Carlo Taormina was convicted for discrimination by a court in Bergamo, northern Italy, La Stampa reported on Wednesday.
The former MP and lawyer was taken to court following a Radio24 interview on October 16th, in which he said gay people are “against nature”.
For Judge Monica Bertoncini, Taormina’s “discriminatory character” was expressed by him asserting “that he didn’t want to hire gay people in his law firm.”
Taormina was ordered to pay €10,000 to the legal professionals’ Rete Lenford LGBT rights organization, who fought the case against him, in addition to publishing a public statement about the case.
The verdict was welcomed by rights group Arcigay, whose president Flavio Romani said it was a legal first in Italy.
This is “the first conviction in Italy for discrimination against gays and lesbians in the workplace,” Romani was quoted in La Stampa as saying.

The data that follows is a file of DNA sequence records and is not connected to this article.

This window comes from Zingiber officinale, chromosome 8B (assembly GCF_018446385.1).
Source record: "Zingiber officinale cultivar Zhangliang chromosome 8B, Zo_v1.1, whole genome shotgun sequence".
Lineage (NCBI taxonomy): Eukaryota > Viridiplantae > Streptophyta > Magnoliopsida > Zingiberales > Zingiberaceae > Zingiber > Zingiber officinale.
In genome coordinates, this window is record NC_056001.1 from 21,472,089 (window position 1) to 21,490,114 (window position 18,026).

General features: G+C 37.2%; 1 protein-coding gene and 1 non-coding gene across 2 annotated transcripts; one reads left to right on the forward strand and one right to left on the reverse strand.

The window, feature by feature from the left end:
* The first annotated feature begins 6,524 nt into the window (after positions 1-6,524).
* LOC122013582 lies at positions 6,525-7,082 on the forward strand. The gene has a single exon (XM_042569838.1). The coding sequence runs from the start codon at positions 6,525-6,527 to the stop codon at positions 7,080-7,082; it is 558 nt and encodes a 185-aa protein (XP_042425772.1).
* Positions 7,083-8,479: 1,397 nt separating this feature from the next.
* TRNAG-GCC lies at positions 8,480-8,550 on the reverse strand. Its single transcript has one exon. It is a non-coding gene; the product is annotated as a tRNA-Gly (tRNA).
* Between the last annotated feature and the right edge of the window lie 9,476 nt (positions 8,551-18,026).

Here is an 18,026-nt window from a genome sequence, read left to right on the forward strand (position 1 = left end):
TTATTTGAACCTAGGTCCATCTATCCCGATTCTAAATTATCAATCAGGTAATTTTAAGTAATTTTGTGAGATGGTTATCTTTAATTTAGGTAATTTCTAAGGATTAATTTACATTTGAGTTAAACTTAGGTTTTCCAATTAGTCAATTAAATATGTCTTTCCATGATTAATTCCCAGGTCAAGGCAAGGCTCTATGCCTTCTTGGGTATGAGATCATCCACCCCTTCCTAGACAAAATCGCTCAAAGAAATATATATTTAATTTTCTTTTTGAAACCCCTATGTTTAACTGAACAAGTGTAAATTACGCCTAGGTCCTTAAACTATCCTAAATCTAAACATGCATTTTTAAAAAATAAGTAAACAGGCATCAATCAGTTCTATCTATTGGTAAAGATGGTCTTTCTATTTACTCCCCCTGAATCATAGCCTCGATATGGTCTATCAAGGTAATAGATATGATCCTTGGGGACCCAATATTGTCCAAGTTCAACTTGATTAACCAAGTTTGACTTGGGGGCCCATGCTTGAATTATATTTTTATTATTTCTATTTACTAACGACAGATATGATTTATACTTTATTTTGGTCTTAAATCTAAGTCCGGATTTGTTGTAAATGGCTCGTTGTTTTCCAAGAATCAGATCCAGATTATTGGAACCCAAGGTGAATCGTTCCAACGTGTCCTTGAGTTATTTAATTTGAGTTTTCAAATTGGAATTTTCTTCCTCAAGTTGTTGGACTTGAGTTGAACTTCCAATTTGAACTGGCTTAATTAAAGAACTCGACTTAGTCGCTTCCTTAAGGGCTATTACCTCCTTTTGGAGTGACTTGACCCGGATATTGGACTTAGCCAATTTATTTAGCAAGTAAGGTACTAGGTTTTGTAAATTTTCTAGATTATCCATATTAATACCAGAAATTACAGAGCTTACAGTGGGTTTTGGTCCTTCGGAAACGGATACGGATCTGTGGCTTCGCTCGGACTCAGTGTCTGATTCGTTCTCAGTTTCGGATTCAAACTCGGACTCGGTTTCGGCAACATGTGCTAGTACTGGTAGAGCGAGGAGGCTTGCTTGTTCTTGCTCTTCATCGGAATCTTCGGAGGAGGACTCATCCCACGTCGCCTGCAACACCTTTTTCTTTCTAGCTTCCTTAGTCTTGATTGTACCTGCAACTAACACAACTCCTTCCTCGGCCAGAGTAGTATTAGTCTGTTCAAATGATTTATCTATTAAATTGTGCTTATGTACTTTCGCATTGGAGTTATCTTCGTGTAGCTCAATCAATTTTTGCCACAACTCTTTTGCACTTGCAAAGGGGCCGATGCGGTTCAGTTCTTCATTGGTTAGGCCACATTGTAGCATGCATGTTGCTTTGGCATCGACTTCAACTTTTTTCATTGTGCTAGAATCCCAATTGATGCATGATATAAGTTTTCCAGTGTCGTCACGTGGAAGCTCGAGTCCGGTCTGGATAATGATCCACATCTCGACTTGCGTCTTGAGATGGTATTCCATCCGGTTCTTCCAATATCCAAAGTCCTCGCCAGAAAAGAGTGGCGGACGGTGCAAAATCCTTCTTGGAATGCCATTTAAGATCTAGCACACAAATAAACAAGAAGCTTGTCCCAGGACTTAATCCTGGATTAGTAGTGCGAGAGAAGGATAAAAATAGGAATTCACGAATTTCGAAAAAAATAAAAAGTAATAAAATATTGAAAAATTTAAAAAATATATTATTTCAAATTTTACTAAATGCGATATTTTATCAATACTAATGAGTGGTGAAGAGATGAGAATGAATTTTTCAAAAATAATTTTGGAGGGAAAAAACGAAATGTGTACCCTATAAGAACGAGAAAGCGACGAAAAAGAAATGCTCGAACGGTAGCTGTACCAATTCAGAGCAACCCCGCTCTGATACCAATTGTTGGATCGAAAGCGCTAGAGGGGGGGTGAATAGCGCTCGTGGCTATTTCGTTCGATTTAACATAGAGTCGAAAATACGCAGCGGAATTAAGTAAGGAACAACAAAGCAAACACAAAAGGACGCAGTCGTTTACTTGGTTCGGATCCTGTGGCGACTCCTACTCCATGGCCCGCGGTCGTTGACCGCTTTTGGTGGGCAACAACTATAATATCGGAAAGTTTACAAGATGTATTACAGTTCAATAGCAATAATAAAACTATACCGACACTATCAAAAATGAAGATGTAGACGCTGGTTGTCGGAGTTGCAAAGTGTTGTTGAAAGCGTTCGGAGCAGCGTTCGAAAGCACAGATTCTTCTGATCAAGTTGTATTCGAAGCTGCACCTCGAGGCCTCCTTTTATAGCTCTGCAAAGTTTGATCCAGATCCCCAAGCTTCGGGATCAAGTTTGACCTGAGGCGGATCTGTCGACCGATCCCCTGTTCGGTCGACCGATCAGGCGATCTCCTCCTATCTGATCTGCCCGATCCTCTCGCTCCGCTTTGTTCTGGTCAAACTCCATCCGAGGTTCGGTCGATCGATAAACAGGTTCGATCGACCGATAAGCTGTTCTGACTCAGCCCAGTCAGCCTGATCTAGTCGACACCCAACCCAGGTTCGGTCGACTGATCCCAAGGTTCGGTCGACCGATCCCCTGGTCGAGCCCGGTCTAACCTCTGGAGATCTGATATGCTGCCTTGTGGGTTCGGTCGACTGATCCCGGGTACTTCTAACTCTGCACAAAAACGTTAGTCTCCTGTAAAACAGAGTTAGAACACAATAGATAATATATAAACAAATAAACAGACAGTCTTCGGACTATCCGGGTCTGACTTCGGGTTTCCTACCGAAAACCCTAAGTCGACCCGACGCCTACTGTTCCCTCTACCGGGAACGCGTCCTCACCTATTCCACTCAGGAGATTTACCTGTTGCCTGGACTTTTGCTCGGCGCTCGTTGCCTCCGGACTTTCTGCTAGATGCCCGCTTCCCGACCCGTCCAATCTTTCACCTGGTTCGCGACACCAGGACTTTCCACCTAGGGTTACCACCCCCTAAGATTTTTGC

“This penalty evidently isn’t limited to the events of the well-known criminal lawyer, but extends to the current political debate about homophobia and transphobia,” he added.
Taormina is the latest in a series of high-profile figures to land themselves in hot water as a result of anti-gay comments. Guido Barilla, head of the family-run pasta giant, famously said last year that he wouldn't feature gay families in his adverts, a comment that embroiled the company in global controversy.
Politicians are due to begin discussing new freedoms for gay people following the summer recess, including the possibility of legalizing gay unions.